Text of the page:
Multifaceted but Cohesive: The Sustaining Power of the Communal Tradition
By Michele Dillon
Although it often appears as a great monolith, Catholicism is a diverse and multifaceted tradition that has evolved over the long course of history to adapt to the press of cultural and political change. In continuity with its past, the future of Catholicism will undoubtedly incorporate new strands into its theology, organizational structure, and everyday practices.
Ironically, while current globalizing trends eliminate borders (in migration, trade, information, ideas, etc.), Catholicism, long a global tradition, appears substantially divided by geography. Its historical core, European Catholicism, is largely secular though still enmeshed in Catholic rituals and symbols; North American Catholicism is vibrant and dissenting; in South America, a competitive Catholicism ekes out space against a growing Pentecostalism; and African Catholicism is growing but theologically conservative. All of these strands intersect, and the tensions amidst this diversity will actively shape the future of Catholicism. Of immediate interest is how these different Catholicisms manage to present as authentically Catholic and how the varied claims at issue are negotiated so as to maintain the relative unity of a global Catholicism. For researchers, the time is ripe for the comparative study of Catholic practices and of the theological and hermeneutic strands that not only legitimate but enliven a pluralistic Catholicism.
While geographical boundaries clearly shape the diverse terrain of Catholicism, the global flows of people, ideas, and practices present new opportunities for the revitalization of Catholic parishes, still the prime site of Catholic socialization and the crafting of an everyday Catholic identity. The importation of more dynamic liturgical and worship styles from Africa and South America will surely enrich many North American and European parishes. These innovations are likely to take root as a result of increased South-North migration and abetted by the increased reliance in the U.S., for example, on African priests as a stop-gap measure against its own priest shortage. Whether American Catholics will take kindly to such culturally different pastoral leaders remains uncertain.
The priest shortage is the one major trend that will most likely shape the future of Catholicism. This problem is most acute in the U.S. where the proportion of Catholics remains steady, largely as a result of immigrant Hispanics, while the aging of current cohorts of priests and the lack of young priests to replace them presents a significant challenge to maintaining the pastoral and sacramental life of Catholicism. The Mass is core to Catholicism, and is equally meaningful to liberal and conservative Catholics. A future Catholicism in which the salience of the Mass is attenuated due to the lack of priests would mean a very different Catholicism and would radically disrupt the church's living tradition.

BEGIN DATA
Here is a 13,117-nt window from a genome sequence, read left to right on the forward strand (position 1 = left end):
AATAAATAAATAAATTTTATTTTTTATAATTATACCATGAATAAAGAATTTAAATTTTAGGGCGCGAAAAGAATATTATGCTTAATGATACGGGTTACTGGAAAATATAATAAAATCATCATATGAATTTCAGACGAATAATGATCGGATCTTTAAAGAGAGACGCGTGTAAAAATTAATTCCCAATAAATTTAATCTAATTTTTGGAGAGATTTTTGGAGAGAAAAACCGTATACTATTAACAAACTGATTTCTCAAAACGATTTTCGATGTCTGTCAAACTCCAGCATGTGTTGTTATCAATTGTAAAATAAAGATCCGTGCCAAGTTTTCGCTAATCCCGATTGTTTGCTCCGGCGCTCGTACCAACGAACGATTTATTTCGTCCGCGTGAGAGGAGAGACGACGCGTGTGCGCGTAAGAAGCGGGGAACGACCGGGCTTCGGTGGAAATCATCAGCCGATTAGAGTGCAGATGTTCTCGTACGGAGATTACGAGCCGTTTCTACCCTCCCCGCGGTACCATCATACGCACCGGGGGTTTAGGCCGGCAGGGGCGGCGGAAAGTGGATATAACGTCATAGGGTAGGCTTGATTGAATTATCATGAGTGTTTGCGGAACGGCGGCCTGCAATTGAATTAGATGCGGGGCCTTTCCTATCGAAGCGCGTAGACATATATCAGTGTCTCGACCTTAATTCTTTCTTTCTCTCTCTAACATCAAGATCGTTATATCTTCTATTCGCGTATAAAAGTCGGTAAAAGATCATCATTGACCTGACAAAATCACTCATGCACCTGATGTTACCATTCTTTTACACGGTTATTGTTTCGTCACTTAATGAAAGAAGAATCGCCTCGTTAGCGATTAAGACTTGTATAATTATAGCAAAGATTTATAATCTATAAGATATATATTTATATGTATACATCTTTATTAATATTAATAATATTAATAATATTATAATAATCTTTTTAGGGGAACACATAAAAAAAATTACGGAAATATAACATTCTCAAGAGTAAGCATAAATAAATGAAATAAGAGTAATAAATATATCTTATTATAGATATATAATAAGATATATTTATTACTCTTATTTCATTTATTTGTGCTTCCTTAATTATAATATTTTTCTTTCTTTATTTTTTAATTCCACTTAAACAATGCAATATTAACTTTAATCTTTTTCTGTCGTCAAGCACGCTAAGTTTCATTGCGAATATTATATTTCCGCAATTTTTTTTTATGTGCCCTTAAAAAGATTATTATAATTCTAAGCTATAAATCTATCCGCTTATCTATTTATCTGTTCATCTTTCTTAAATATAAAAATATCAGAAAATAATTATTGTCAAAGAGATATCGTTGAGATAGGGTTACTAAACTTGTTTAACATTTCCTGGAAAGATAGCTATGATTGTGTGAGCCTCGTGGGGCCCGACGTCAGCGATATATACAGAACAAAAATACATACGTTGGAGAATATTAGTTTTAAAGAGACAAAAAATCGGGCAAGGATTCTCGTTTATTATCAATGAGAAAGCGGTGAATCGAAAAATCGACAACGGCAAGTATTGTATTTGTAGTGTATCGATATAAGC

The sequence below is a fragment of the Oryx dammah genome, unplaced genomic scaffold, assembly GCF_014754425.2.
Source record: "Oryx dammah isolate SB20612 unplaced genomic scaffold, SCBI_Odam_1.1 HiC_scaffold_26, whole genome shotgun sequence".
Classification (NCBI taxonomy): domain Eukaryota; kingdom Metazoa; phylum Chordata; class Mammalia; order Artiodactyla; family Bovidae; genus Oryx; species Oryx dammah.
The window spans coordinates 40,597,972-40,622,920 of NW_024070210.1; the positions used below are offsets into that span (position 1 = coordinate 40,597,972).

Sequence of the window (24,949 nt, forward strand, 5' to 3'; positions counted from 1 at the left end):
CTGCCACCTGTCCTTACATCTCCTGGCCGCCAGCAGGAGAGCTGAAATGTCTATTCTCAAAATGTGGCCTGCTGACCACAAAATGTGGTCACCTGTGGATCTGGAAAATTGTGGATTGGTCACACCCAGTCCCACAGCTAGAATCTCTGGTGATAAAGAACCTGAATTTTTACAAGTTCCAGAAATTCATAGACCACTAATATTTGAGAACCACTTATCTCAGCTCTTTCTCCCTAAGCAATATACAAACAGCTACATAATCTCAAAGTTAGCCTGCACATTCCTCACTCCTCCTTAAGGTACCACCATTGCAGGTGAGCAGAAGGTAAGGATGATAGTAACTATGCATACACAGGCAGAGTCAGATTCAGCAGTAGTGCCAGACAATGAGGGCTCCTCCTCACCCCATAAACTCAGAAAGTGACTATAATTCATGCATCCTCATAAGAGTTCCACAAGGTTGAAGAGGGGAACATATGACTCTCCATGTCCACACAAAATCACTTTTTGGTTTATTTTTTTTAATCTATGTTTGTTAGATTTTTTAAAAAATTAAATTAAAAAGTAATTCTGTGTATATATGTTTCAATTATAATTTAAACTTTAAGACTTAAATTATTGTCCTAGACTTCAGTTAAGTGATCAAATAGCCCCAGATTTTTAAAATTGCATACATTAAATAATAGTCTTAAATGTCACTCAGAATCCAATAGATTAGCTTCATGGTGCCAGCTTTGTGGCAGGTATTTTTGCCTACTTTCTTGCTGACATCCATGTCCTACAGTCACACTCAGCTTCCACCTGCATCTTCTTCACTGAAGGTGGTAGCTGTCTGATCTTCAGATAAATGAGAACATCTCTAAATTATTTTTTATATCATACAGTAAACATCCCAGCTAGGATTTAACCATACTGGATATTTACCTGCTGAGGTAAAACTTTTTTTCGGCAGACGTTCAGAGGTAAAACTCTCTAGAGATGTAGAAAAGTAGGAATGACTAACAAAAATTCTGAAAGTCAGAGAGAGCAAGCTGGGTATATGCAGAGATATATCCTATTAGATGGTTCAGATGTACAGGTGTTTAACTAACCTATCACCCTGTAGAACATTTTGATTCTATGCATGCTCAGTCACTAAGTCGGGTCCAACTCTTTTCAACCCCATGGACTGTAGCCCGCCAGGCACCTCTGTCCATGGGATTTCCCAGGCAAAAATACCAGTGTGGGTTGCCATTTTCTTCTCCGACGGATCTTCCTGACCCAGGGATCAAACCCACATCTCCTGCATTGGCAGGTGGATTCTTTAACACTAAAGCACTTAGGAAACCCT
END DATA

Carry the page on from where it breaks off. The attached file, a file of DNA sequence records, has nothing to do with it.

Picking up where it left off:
A future Catholicism in which married male priests and/or ordained women priests celebrate Mass would also constitute a major shift but one, nonetheless, that would maintain the church's core communal sacraments. If Catholic leaders and laity were to ponder which among these scenarios would better preserve an active Catholicism, it's likely they would favor the introduction of married and/or women priests rather than opt for marginalizing the salience of the sacraments.
Cultural fissures in the church suggest that African church leaders would more likely oppose women than married male priests, and also oppose any liberalization in the church's teachings on sexuality, especially regarding the rights of gays in the church and civil society. It's hard, however, to imagine a future Catholicism that can maintain legitimacy while continuing to discount the sincerity of women and gay Catholics who desire fuller participation in the sacramental life and hierarchical governance of the church. Catholicism runs the risk of becoming sect-like rather than the public catholic church its tradition honors if it excludes women and gays, especially while their rights and achievements in western civil society continue to expand.
Many faithful American Catholics already express a lot of dissatisfaction over these issues and, in general, contest the church hierarchy's unilateral exercise of authority. Their continuing loyalty to Catholicism cannot be guaranteed, however, especially amidst current trends toward denominational disaffiliation and the rising popularity of small groups in which Catholics convene to deepen their spirituality. Moreover, younger cohorts who have experienced a less rigorous Catholic socialization than their parents and who are less in the thrall of the promises of Vatican II, are less likely to stay within the Catholic fold if their everyday encounters with Catholicism are incongruous with their other lived experiences.